Oldest Living Confederate Widow Tells All (Allan Gurganus)

[Unidentified soldier in Confederate uniform and unidentified woman]
Date Created/Published: [between 1861 and 1865]
Rights Advisory: No known restrictions on publication.

Oldest Living Confederate Widow Tells All

The Oldest Living Confederate Widow Tells All is a 718-page historical fiction novel written by Allan Gurganus and published by Ivy Books in 1989. Written as if dictated to someone who visited ninety-nine-year-old Lucy Marsden when she lived in a nursing home, it tells the story of Lucy who, at the age of fifteen, married fifty-year-old Confederate veteran Captain William Marsden around 1900 and had nine children with him. This book explores issues of race through the lens of the Confederate South and serves as a journey of self-discovery for Lucy, and it stayed on the New York Times Best Seller list for eight months, winning the Sue Kaufman Prize from the American Academy of Arts and Letters. This was Gurganus’s first novel, selling more than four million copies.

In 1994, the book was made into a four-hour television miniseries that aired on CBS. Cicely Tyson won the Emmy Award as best supporting actress with Emmy wins garnered in hairstyling, costume design, and art direction. Other Emmy nominations included those for best miniseries, sound mixing, sound editing, and music composition. Other performers included Diane Lane as the young Lucy; Anne Bancroft, playing the older Lucy, who was also nominated for an Emmy; Donald Sutherland as William; and Blythe Danner as Lucy’s mother. Ken Cameron directed while Joyce Eliason wrote the screenplay. Gurganus took on a small role as a Confederate who led 150 men into battle.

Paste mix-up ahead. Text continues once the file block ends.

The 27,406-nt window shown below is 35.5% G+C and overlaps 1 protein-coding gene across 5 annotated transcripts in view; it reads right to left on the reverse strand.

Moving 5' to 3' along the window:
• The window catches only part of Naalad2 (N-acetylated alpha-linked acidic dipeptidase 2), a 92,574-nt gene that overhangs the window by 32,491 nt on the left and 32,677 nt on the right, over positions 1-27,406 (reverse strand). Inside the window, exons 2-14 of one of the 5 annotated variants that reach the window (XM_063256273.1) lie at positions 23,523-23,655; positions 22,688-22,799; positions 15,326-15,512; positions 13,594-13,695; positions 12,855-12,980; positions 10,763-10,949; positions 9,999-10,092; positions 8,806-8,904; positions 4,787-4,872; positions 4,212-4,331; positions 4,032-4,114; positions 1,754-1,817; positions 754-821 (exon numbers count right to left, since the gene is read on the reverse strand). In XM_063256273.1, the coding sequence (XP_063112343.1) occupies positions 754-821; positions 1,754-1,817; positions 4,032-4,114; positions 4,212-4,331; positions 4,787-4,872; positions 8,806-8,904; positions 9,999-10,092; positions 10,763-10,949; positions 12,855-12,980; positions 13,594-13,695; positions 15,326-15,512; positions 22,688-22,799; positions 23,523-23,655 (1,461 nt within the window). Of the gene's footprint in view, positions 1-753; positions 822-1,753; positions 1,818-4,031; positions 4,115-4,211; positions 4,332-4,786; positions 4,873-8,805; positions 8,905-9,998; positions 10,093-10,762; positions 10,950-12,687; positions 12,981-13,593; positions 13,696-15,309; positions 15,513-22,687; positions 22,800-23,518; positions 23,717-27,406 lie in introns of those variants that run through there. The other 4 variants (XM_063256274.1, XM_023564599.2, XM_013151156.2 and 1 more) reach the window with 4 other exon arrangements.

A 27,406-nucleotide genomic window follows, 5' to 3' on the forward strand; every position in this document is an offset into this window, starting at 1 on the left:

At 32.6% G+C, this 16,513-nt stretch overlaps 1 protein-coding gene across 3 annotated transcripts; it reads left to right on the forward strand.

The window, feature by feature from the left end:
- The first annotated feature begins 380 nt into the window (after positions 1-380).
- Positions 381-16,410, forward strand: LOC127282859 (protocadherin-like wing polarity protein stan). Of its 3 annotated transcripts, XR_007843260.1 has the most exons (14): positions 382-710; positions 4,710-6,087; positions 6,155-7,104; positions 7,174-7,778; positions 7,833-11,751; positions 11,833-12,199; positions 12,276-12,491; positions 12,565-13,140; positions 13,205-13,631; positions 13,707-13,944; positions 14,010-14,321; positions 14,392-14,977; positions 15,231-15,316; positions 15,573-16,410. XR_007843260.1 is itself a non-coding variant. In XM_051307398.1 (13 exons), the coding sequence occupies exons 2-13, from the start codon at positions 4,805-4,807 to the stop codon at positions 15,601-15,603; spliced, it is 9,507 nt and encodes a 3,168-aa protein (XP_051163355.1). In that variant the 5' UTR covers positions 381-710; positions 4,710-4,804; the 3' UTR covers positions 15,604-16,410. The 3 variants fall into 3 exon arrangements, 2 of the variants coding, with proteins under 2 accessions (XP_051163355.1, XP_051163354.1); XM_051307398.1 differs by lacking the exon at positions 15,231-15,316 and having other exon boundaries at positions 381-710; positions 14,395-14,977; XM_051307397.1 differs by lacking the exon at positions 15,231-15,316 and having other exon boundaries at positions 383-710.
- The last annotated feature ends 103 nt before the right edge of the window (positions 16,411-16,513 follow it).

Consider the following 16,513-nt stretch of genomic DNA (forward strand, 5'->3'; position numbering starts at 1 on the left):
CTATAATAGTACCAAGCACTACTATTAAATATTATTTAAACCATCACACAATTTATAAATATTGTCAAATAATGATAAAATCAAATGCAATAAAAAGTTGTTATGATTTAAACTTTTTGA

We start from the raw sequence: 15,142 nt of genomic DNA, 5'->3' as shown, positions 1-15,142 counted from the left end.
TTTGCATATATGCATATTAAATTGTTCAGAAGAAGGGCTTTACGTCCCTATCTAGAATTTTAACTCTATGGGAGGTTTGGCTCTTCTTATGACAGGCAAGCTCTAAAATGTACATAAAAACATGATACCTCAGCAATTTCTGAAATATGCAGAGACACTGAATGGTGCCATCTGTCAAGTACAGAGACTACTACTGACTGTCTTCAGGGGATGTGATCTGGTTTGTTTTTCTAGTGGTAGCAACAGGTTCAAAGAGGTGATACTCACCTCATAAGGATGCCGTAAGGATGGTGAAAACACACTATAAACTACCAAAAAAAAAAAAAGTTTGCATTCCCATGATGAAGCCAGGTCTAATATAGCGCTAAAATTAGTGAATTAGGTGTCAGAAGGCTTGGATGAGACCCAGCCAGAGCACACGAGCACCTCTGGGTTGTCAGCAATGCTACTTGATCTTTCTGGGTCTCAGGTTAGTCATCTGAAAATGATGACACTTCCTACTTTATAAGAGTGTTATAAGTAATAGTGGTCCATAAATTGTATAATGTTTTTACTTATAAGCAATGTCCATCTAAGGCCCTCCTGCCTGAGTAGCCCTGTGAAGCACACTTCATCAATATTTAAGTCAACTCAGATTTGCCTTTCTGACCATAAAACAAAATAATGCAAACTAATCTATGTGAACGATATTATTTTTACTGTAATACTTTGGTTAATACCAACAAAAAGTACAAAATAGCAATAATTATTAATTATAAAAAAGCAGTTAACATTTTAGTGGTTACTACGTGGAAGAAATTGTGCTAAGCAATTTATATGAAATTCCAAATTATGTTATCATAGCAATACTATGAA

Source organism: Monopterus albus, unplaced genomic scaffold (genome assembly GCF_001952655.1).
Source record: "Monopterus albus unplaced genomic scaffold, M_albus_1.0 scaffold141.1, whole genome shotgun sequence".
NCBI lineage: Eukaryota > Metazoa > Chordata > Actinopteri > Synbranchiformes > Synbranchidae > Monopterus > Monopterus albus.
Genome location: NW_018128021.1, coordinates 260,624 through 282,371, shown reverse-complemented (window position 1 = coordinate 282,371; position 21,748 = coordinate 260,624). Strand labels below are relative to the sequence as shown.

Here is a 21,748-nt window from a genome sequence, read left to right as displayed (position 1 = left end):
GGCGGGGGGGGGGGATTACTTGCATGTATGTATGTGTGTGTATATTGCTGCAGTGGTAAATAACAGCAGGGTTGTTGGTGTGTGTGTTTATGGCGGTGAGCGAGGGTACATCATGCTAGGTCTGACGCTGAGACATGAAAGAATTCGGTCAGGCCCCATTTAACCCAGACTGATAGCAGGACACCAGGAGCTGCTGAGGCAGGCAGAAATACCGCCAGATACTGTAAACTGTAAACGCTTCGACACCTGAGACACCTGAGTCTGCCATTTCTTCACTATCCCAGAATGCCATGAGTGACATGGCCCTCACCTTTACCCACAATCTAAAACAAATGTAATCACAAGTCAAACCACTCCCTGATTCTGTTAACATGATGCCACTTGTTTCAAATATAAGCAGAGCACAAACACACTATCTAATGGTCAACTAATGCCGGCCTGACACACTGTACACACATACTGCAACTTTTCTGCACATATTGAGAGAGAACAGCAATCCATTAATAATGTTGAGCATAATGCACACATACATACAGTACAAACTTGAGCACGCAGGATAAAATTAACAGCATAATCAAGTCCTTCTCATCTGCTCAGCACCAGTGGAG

The story debuted as a one-woman play in January 2003 in San Diego, starring Ellen Burstyn. It opened on Broadway in November 2003 but closed after nineteen previews and one regular performance.

Roots of the Novel

In 1968, Gurganus visited a library where he uncovered early U.S. census records. Listed was his great-great-grandfather, Josiah Gurganus; in 1790, his ancestor owned 960 acres of farmland and thirteen slaves. He had known that his ancestors had prospered as North Carolina farmers and that black families with the Gurganus name lived in his hometown, but he had not known of the slavery connection.

At the time, Gurganus was a University of Pennsylvania student tried for draft evasion. He was then given a choice between six years in federal prison or military service, and he chose the latter. He served in the Navy and on an aircraft carrier during the Vietnam War where his job was to decode messages from the North Vietnamese and Koreans. During that time, he began reading novels to pass the time, reading 1,200 of them before being discharged.

He first learned about Lucy Marsden in 1981 while living in a writer’s colony in New York. There, he read a newspaper article that stated that nineteen women were still receiving pensions from the government as widows of Confederate soldiers. When he saw the phrase “oldest living Confederate widow,” he was inspired to begin writing–and the project took seven years to complete.